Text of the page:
“Art Studio” by Theresa Pollak in “Central to Their Lives”
Offering a cool and reflective space to retreat from the July heat, the Georgia Museum of Art has three new collections temporarily on view. All exhibitions will be celebrated during 90 Carlton: Summer, the museum’s quarterly reception featuring gallery activities, door prizes and refreshments, on Friday, July 20 from 5:30–8:30 p.m.
CENTRAL TO THEIR LIVES: Women artists have been severely underrepresented in major permanent collections across the U.S. and Europe throughout history, to such an extent that any accusations of women appearing as the muses on canvases more frequently than the names on wall placards seems beyond plausible. On tour from Spartanburg, SC, “Central to Their Lives: Southern Women Artists in the Johnson Collection” takes a step towards correcting the canon by examining the hardships and achievements of artists from one of the most overlooked regions of the country. On view through Sept. 23, the exhibition selects 42 women artists who were active between the late 1890s and early 1960s, a pivotal time characterized by redefining women’s social, cultural and political roles.
Thankfully, the exhibition takes the time to include biographical information on each artist, sharing how many were influenced by complex challenges not limited to prescribed gender roles, access to education, racism and poverty. Virginia painter Nell Blaine, who once wrote, “Art is central to my life. Not being able to make or see art would be a major deprivation”—a heartfelt line that inspired the exhibition’s title—succeeded in creating art despite visual impairment, polio and paralysis. Anna Vaughn Hyatt Huntington, whose bronze “Yawning Tiger” sculpture is on view, went on to establish the nation’s first public sculpture park at Brookgreen Gardens in South Carolina, despite little formal instruction in an art form that had often been assumed as too physically demanding for a woman to master. Gracing the cover of Flagpole this week, Lois Mailou Jones’ oil painting from 1935, “Africa,” demonstrates the former Howard University faculty member’s efforts at exploring her own heritage while contradicting contemporary racial stereotypes.
“Central to Their Lives” includes paintings, drawings and sculptures by artists including Kate Freeman Clark, Minnie Evans, Anne Goldthwaite, Clementine Hunter, Ella Sophonisba Hergesheimer, Augusta Savage, Alma Thomas and Elizabeth O’Neill Verner.
Presenting movie adaptations of classic novels, the Southern Women Artists Film Series will include 7 p.m. screenings of Carson McCullers’ The Heart is a Lonely Hunter on July 12, Flannery O’Connor’s Wise Blood on July 19 and Harper Lee’s To Kill a Mockingbird on July 26. Additional events for “Central to Their Lives” include a Family Day on July 14, an Artful Conversation on Teresa Pollak’s painting “Art Studio” on July 18, a Toddler Tuesday on July 24 and a Tour at Two on Sept. 5.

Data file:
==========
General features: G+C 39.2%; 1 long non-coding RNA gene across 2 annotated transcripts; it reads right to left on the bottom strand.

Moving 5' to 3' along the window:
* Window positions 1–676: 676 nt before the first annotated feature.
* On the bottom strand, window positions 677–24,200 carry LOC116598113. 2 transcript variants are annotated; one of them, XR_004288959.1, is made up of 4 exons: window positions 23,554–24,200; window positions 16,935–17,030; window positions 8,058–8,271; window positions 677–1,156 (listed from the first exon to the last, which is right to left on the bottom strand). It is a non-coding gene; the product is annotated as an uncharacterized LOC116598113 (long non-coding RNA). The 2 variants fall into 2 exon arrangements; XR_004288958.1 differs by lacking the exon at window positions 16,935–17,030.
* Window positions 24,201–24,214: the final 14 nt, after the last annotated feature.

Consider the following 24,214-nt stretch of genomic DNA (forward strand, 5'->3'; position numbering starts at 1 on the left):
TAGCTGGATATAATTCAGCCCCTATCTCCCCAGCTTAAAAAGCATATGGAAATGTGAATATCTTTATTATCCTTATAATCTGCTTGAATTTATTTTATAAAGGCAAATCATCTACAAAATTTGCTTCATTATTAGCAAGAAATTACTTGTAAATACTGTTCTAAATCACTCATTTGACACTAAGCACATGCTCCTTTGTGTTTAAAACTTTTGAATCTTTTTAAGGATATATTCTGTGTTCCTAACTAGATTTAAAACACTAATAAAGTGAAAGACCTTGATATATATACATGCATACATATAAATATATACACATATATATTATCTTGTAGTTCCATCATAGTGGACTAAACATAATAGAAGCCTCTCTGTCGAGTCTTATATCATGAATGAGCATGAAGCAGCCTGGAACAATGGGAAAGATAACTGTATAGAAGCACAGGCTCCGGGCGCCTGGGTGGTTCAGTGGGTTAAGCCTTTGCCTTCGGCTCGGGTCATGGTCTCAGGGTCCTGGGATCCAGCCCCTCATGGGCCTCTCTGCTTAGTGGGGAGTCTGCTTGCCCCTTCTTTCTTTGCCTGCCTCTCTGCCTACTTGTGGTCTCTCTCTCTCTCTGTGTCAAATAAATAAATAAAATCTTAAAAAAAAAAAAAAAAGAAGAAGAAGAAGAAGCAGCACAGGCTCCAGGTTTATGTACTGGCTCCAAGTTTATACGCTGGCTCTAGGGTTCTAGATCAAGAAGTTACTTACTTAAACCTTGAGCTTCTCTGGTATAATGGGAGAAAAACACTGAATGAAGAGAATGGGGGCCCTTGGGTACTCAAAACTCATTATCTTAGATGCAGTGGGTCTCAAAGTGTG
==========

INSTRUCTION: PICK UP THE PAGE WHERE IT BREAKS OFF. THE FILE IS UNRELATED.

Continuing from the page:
BLOOM WHERE YOU'RE PLANTED: With an emphasis on portraiture, still life and landscape, “Bloom Where You’re Planted: The Collection of Deen Day Sanders” beautifully portrays a slice of American life. Most prominently, the heavy presence of botanicals and outdoor scenes demonstrates Sanders’ devout love of the natural world. In addition to serving as president of the Garden Club of Georgia and National Garden Clubs, Inc. and vice president of the World Association of Floral Artists, she has been on the boards of the Atlanta Botanical Garden and U.S. Botanic Garden. She has also supported the State Botanical Garden of Georgia since its establishment over 50 years ago and helped develop plans for the Cecil B. Day Chapel, a peaceful venue in the woods named for her late husband, as well as an accessibility path in the Shade and Native Flora Gardens in memory of her late son, Burke Day.
Somehow, Sanders managed to find time around her philanthropic pursuits to build one of the most notable art collections in the state. On view through July 29, the exhibition includes paintings, furniture and porcelain pieces that exemplify major trends in American art from the 19th to early 20th centuries. A perplexing number of portraits—such as those by Charles Curran, Seymour J. Guy, George Lambdin and Thomas Sully—depict women and children reading, reflecting a societal shift as reading literature for leisure or educational purposes became more common in privileged spheres. While many of the still-life paintings are timeless odes to flowers in full bloom, some incorporate unexpected subjects, like ripe raspberries from August Luax and birds’ nests from Severin Roesen. Multiple landscape artists, like Albert Bierstadt, Herman Ottomar Herzog and Thomas Moran, attempt to capture the vast horizons and uncharted wilderness of the American West.
A LEGACY OF GIVING: Recognized on campus as the namesake behind UGA’s Terry College of Business, alumnus Herman Terry and wife Mary Virginia Terry made a generous donation in 1990 that held the record of being the largest private gift in UGA’s history. Over the past several decades, their contributions have endowed numerous faculty chairs, research programs, scholarships and other endeavors not limited to academia.
On view through Aug. 5, “A Legacy of Giving: C. Herman and Mary Virginia Terry” displays a collection of 14 paintings and works on paper by American and French artists that were gifted to the museum in 2017. The donation reflects two of Mary Virginia’s greatest philanthropic interests—education and the arts—and she hopes the pieces will make a positive impact on students’ lives. Originally collected to decorate the couple’s home, the gift includes watercolors by Gifford Beal, Winslow Homer, John Stuart Ingle, John Singer Sargent and Andrew Wyeth; oils by Armand Guillaumin, Ernest Lawson, Albert Lebourg, John Henry Twachtman, Maurice Brazil Prendergast and John Leslie Breck; and pastels by Childe Hassam and Laura Coombs Hills.